Peanut Butter 5
Nutella 4

8. Cookies
Peanut Butter takes this one. I have yet to find a pleasing purely Nutella flavored cookie recipe. If one is available, however, do send it this way. Nutella can be mixed well to create a moist chocolate cookie, but it looses the creaminess and the hazlenut flavors in the process, and. Mind you, they are still delicious. Peanut Butter is a very common cookie ingredient, but a tricky one to work with due to the interesting ways in which it changes the consistency of dough, and a chewy Peanut Butter cookie that retains the full Peanut Butter flavors is a challenge. Of course, the Nutella fans will tell you that cookies are for the fat Americanos, and that Nutella makes wonderful Biscotti. Bull.

Peanut Butter 4
Nutella 2

9. Tortillas
Both items spread well. Neither resists the wrapping process nor spreads excessively once wrapped, and they do not create a mess inside a pocket. Like bread, both flavors are well born by the blandness of the tortilla. Bananas, honey, or other items can easily be added to the tortilla to create a more complex culinary experience. This is a tie. Tip: Avoid the tomato flavored tortillas.

Peanut Butter 4
Nutella 4

10. Straight from the Jar
This is the ultimate test. Armed with a spoon and a jar, and possibly some espresso, which one would you prefer to assault? I think the winner is clear. Peanut butter's heavier texture makes it much more difficult to process in direct form. It sticks to the mouth and the usual saltiness requires more liquids to compensate. Nutella, on the other hand, is a touch smoother to ingest and chocolate's undeniable love affair with coffee is hard to ignore.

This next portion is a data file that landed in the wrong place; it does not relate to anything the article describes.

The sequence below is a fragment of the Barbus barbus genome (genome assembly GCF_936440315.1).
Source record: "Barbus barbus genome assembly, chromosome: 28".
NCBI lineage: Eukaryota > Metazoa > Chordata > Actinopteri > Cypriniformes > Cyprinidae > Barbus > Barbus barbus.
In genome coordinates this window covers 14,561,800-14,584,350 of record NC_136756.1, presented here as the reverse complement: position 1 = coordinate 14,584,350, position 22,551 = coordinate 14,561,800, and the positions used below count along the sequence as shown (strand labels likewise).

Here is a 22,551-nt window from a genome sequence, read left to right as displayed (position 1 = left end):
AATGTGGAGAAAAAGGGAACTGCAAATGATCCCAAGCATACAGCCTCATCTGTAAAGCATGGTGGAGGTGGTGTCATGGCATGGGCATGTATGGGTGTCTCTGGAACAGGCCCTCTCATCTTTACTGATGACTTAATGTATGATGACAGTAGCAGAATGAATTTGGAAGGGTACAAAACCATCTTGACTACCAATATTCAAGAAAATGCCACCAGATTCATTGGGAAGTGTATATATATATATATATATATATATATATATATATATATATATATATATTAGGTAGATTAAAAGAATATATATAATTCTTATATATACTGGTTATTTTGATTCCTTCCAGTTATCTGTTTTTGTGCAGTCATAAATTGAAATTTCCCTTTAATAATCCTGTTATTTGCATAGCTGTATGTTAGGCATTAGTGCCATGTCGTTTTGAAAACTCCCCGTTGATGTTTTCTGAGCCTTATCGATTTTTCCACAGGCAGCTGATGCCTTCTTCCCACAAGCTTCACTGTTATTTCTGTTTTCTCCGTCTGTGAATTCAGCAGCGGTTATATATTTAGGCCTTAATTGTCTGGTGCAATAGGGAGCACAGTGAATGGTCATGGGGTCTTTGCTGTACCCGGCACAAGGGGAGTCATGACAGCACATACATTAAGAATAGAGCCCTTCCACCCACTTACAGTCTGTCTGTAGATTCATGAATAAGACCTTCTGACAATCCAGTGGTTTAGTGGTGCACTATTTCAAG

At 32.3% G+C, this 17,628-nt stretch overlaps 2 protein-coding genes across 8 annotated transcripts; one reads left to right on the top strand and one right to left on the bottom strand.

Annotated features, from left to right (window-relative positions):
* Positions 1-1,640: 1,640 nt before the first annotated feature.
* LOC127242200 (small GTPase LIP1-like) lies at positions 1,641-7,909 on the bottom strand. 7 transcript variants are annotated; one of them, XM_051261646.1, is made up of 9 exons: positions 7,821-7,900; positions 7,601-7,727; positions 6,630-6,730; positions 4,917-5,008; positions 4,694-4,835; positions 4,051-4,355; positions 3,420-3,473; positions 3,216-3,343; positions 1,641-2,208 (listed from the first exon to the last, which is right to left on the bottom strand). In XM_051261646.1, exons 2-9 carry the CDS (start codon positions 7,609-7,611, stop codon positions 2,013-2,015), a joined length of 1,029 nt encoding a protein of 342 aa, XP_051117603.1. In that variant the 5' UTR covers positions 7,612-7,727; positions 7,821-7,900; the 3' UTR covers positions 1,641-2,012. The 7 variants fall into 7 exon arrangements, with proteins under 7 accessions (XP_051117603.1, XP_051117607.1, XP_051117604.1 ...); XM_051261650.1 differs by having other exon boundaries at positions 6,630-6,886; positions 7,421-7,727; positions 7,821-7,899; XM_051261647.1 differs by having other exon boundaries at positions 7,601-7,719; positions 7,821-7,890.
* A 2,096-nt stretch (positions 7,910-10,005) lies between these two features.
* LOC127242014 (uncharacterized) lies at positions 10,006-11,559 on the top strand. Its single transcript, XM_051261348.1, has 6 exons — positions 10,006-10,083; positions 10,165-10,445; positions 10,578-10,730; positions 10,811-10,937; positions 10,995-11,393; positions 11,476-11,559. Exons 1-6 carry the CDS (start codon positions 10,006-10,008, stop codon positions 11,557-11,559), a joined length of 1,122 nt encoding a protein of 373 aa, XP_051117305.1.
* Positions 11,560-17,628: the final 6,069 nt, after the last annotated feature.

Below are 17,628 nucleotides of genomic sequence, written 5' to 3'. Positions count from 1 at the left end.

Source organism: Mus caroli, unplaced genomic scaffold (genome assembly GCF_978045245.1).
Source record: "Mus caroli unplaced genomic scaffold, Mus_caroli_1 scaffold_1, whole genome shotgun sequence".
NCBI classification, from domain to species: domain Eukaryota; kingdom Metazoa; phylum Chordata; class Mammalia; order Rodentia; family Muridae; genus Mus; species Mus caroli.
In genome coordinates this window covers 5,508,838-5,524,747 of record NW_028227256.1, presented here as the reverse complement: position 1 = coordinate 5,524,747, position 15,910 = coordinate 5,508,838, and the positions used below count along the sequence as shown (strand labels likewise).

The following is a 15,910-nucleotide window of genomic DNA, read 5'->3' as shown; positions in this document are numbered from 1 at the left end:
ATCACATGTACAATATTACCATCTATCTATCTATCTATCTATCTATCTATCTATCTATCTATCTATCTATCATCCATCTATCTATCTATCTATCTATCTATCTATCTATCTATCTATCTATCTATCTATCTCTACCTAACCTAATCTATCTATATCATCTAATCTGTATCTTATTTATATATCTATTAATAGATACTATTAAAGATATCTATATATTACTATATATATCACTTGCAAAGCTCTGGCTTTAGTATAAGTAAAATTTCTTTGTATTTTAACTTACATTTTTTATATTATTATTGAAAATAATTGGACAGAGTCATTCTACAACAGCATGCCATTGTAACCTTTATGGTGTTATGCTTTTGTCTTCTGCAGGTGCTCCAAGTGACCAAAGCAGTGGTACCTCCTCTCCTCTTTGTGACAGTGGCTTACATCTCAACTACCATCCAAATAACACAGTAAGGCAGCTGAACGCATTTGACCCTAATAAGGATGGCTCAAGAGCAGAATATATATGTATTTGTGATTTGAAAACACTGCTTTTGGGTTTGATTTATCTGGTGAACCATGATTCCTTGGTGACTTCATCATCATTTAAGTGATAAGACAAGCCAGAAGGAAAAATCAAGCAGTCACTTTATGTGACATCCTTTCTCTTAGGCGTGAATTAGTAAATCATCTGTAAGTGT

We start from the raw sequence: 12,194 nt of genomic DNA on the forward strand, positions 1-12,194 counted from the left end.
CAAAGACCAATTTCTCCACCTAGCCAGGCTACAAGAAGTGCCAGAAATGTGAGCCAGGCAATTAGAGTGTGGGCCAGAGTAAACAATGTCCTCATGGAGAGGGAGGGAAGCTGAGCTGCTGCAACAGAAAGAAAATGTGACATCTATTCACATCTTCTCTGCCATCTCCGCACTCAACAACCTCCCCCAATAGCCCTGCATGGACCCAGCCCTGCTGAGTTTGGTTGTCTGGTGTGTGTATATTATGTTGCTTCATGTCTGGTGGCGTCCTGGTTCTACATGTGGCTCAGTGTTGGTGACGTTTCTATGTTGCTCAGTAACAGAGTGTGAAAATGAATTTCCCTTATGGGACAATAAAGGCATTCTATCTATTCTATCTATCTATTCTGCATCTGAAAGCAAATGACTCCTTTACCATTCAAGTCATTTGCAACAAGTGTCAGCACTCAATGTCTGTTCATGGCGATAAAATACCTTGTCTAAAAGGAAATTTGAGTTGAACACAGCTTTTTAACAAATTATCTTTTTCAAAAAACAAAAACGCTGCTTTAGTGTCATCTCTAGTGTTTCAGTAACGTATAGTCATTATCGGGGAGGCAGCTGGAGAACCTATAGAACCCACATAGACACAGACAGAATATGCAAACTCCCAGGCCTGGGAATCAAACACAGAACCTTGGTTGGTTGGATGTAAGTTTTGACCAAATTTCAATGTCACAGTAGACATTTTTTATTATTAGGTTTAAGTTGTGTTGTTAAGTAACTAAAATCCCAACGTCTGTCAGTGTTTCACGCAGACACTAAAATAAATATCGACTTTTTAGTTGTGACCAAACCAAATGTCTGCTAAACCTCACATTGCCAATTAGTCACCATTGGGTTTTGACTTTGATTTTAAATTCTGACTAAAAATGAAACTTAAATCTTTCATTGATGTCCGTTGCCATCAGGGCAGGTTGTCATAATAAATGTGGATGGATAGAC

Peanut Butter 2
Nutella 5


Peanut Butter: 40
Nutella: 37

And by a whisker, Peanut Butter takes it. Yes, versatility, perseverance, and the need for no special treatment, allows the old PB to nip the proud old Euro PRO at the line. There is just no denying a winner across a wide range of challenges, versus a specialist, no matter the hype.

Wednesday, January 19, 2011

The Tweed Ride: Civil War reinactment for cyclists.

The Tweed Ride


Fashion riders. But with a dash of irony added to the narcissism. Like hipsters for hipsters.

I saw a dude on Skyline the other day with a wool jersey, no rain coat (it was pouring out), and a courier rack.

He looked cold.

Should have had some Tweed.

Tuesday, January 4, 2011

Portland bike lanes - meet the bike lane guy.

Everyone is familiar with the bike lane guy. You know, the white street painted stick figure hovering over two circles that insinuate that he's riding a bicycle. The bike lane guy lives in the bike lane, letting us all know that this traffic lane is for cyclists.

Most cyclists who live in or commute through a city see, oh, dozens of copies of the bike lane guy every day. This is him: